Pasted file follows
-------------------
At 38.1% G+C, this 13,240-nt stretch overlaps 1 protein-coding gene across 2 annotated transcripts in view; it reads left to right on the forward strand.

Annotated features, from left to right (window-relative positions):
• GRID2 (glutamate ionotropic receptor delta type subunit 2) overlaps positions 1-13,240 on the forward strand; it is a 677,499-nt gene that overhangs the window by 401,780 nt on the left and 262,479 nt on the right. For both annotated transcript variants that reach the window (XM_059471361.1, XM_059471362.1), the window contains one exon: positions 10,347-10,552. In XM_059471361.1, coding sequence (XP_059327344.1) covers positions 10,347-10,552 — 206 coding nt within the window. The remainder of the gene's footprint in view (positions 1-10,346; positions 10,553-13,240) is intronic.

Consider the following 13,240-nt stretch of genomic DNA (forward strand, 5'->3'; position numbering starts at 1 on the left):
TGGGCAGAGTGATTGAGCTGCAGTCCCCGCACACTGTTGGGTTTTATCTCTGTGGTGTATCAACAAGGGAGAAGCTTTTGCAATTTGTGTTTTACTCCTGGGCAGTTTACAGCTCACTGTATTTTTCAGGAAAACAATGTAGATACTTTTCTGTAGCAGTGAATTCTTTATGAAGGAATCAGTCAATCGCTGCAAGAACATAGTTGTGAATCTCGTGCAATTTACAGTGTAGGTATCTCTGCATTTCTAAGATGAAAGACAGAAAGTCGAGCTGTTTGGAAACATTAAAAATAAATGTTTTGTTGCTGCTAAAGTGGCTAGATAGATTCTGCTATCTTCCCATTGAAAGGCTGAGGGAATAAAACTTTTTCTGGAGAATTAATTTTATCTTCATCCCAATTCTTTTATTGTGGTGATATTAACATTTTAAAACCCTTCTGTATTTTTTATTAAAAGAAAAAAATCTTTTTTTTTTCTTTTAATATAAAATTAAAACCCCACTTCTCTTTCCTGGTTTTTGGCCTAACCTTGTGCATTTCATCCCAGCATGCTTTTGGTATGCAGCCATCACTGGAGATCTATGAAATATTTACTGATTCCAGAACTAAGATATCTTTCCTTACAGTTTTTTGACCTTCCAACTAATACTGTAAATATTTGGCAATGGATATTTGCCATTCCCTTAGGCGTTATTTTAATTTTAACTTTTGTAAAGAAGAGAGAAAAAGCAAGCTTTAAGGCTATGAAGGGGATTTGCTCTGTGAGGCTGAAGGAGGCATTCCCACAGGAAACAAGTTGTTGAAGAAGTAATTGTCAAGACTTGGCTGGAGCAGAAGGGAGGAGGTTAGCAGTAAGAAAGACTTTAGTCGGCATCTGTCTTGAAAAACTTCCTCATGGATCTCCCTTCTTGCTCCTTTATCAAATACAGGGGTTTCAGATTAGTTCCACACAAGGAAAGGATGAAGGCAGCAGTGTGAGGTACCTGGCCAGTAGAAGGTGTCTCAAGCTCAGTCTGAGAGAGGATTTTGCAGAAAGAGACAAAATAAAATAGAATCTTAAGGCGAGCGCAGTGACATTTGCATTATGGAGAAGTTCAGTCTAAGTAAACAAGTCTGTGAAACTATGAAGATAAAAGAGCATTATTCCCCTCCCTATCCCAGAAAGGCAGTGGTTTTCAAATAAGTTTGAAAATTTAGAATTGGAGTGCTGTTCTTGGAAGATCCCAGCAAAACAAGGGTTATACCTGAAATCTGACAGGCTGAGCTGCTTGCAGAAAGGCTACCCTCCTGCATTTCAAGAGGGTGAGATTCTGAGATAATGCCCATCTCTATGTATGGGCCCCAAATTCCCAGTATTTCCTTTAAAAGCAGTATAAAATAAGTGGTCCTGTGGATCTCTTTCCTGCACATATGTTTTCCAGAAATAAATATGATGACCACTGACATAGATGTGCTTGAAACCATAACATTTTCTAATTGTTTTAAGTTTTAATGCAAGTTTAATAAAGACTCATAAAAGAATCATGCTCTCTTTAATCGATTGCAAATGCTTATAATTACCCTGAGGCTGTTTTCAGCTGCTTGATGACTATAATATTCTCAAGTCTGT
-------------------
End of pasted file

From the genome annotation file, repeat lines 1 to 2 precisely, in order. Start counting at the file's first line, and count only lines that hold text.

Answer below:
At 38.1% G+C, this 13,240-nt stretch overlaps 1 protein-coding gene across 2 annotated transcripts in view; it reads left to right on the forward strand.

Annotated features, from left to right (window-relative positions):